I would like to see if we can achieve this streaming hint with forward compatibility.
By that I mean, we put in the hint in such a place that older implementations can still verify such a signature by ignoring the hint, whereas newer implementations can take advantage of this hint and do streaming.

If we add a completely new transform, an older implementation will error out. So how about adding it as a new attribute to an existing transform?  Implementations will probably ignore unknown attributes. Or maybe add a new transformation parameter?

The main transform that causes all the headaches is the XPath Filter transform. XPath is too generic, and given an XPath it is hard for an implementation to figure out what it intends to do. Most of the XPath expressions that I have seen are very simple, fall into one of the following types
 a) include/exclude elements (and all descendants) whose name is foo
 b) include/exclude elements (and all descendants) which has an attribute foo=bar
 c) exclude attributes whose name is foo
If we can provide this alternative description of this XPath transform as a hint, then an implementation would not need to run a full fledged XPath engine, but just use some simple logic.

Enveloped Signature transforms is pretty streamable.

C14N transform can be streamed, if we don't have to worry about namespaces and xml: attributes in missing ancestors - maybe there could be a hint about them.


Thomas Roessler wrote:
On 2008-07-23 09:11:29 -0400, Sean Mullan wrote:

It seems like it is definitely worth exploring. So, as I understand,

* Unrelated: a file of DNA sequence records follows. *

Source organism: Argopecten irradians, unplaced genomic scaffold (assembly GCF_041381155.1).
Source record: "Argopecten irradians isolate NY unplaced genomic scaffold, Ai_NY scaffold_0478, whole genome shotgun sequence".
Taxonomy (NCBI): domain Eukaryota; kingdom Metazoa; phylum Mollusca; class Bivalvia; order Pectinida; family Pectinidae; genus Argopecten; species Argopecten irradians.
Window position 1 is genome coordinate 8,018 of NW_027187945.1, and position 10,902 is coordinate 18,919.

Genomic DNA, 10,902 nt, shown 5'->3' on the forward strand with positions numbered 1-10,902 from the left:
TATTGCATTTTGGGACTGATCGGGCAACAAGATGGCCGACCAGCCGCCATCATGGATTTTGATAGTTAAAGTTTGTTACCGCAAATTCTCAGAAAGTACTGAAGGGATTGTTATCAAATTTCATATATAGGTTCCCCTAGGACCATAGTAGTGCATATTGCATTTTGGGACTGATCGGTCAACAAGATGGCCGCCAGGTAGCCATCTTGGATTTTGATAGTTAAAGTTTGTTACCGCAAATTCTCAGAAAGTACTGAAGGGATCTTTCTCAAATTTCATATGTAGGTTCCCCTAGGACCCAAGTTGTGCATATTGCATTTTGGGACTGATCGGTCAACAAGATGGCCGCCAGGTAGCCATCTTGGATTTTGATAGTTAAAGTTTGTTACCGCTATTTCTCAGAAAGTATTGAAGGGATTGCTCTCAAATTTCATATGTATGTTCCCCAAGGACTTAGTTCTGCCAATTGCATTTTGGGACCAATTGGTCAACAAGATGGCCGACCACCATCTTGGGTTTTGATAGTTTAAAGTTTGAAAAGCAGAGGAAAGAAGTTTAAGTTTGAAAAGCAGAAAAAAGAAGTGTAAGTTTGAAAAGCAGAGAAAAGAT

something like:

  <Transform Algorithm="http://www.w3.org/.../streaming-transform"/>

would trigger the implementation into expecting a streaming
node-set output from the URI dereferencing.

Yep, that's the basic idea.

I would need a little more time to think about this, but I think the JSR 105 
API should be able to be extended to accomodate a model like this.


Thomas Roessler wrote:
Some quick notes on some ideas that came up in the last hour or so
of the face-to-face, on how to use ds:Transforms as an extension

- We could define an "assertion transform" that isn't really a
  transform, but permits an implementation to make certain
  assumptions -- either about the structure of the data, or about
  the structure of further transforms within the chain.

- Assuming that we define an extended transform model (which doesn't
  use node-sets, but operates on some other representation of
  subsets of the infoset), we could define a special-purpose
  transform that switches implementations into this model without
  breaking the compatibility story.
    More specifically, implementations could be entitled to lazily
  dereference the URI parameter in a ds:Reference, and not even
  generate a node-set when the transform in question is the first

- There's also the pattern of a dereferencing transform (known from